South Korean giant Samsung that celebrated 10 years of the existence of its Galaxy ‘S’ series by unveiling 3 premium devices in San Francisco on Wednesday, has followed Apple’s footstep when it comes to pricing.
On why new iPhone sales did not pick up and the revenue from the devices was down 15 per cent from last year, Apple CEO Tim Cook last month admitted the customers are holding on to their older iPhones a bit longer than in the past.
The new iPhones are costlier than the previous generation, making it unaffordable to the larger masses in emerging markets like India.
An all-segment player, Samsung is still holding its turf in the premium segment despite tough competition coming from Huawei devices.
Can the price of Galaxy ‘S’ series that starts at $849 and goes up to $1,599 hit Samsung’s prospects in the premium segment, already stagnated and now have a new entrant Huawei at third place (Apple at second) that sold 60 million handsets globally in the fourth quarter of 2018?
According to Upasana Joshi, Associate Research Manager, Channel Research, IDC India, with the unveiling of new devices in the ‘S’ family by Samsung, it has further moved up its price bands now matching those of Apple devices.
“But will these hardware evolutions be enough to help Samsung at the premium end remains doubtful,” Joshi said.
With consumers holding their premium phones for over two years now, due to their superior-build coupled with lack of differentiating innovations in the newer range, these highly-priced phones will not see as much traction as say the launches around two years back.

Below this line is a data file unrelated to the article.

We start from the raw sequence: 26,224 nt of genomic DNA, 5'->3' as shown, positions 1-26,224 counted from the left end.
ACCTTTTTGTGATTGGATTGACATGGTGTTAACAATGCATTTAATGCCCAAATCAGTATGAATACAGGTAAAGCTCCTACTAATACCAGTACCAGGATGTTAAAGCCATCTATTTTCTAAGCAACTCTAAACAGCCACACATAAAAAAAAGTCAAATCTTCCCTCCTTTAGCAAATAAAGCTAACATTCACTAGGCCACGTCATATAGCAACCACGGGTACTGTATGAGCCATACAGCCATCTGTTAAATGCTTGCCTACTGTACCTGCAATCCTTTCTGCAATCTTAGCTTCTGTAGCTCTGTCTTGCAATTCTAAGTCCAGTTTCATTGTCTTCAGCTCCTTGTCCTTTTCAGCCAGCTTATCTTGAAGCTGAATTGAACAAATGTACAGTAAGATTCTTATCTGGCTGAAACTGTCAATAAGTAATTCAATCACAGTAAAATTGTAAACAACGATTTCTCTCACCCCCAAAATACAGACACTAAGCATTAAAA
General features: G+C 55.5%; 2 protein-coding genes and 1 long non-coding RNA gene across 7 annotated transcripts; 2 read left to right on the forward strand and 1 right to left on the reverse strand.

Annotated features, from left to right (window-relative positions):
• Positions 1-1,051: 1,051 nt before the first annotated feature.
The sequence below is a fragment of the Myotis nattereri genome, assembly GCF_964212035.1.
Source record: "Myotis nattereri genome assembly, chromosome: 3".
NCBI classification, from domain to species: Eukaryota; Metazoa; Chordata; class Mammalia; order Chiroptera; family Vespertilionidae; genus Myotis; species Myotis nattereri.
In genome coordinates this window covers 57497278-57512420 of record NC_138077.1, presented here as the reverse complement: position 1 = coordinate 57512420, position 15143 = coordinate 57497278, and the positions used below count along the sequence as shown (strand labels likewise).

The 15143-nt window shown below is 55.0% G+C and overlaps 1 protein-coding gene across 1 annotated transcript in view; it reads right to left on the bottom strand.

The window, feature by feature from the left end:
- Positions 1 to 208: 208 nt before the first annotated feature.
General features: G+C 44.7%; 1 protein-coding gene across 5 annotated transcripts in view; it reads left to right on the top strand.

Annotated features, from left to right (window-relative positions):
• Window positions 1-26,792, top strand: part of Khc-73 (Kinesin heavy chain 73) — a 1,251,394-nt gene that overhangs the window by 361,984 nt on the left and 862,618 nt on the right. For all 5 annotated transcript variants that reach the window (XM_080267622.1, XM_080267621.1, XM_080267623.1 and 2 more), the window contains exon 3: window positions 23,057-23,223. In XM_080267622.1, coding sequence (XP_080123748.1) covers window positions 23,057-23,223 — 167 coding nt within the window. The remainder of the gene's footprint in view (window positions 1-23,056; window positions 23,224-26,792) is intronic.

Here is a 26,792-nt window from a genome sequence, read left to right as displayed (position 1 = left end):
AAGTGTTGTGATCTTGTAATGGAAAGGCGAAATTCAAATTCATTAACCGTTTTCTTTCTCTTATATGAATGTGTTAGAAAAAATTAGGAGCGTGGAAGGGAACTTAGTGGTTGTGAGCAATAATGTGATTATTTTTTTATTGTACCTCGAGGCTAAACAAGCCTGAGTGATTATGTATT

“The larger worry is the steep pricing of these devices which lets the consumer hold previous generation devices for a longer time,” Joshi added.
Samsung sold 70.7 million units and garnered first place with 17.3 per cent share, according to a Gartner report on Thursday.
In 2018 as a whole, global sales of smartphones to end users (led by Samsung at 19 per cent market share) grew 1.2 per cent year over year to 1.6 billion units.
However, the global sales of smartphones to end users stalled in the fourth quarter at 408.4 million units — a growth of just 0.1 percent over the fourth quarter of 2017.
“Long Replacement Cycles impact all the players in the ecosystem be it original equipment manufacturers (OEMs) or component players. However, Samsung is relatively better placed than Apple as it has wide range of portfolio as compared to Apple,” Tarun Pathak, Associate Director at Counterpoint Research, said.
“Even though premium replacement cycle slows down for Samsung, it can always push their mid-segment users towards premium segment bringing in new users which is not the case with Apple,” Pathak noted.
Joshi said that China market too faces these challenges of lack of differentiating innovations and rising prices by vendors, thus pushing these consumers to shift to vendors like Huawei.
What works in Samsung’s favour is that it is an all-range player, unlike Apple and Huawei.
Yet, Chinese players like OnePlus have brought some leading specifications in premium segment too, making a dent into the market share of top premium smartphone vendors in emerging markets like India.